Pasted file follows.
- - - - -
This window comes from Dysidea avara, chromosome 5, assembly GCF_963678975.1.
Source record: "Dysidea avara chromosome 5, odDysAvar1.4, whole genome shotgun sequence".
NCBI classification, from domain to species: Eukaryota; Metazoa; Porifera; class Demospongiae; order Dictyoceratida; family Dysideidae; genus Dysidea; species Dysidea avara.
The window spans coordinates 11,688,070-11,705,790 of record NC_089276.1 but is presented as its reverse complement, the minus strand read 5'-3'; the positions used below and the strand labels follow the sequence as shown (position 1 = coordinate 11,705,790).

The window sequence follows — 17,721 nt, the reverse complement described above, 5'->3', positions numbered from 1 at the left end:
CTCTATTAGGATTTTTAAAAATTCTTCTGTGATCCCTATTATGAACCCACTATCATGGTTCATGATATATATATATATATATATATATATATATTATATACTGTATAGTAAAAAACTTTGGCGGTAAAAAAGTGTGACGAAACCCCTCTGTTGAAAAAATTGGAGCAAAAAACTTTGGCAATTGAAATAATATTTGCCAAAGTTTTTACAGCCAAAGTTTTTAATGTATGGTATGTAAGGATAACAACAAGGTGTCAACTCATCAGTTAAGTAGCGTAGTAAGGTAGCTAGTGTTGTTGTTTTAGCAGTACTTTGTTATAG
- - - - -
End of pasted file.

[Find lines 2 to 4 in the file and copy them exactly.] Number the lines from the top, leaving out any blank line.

Source record: "Dysidea avara chromosome 5, odDysAvar1.4, whole genome shotgun sequence".
NCBI classification, from domain to species: Eukaryota; Metazoa; Porifera; class Demospongiae; order Dictyoceratida; family Dysideidae; genus Dysidea; species Dysidea avara.
The window spans coordinates 11,688,070-11,705,790 of record NC_089276.1 but is presented as its reverse complement, the minus strand read 5'-3'; the positions used below and the strand labels follow the sequence as shown (position 1 = coordinate 11,705,790).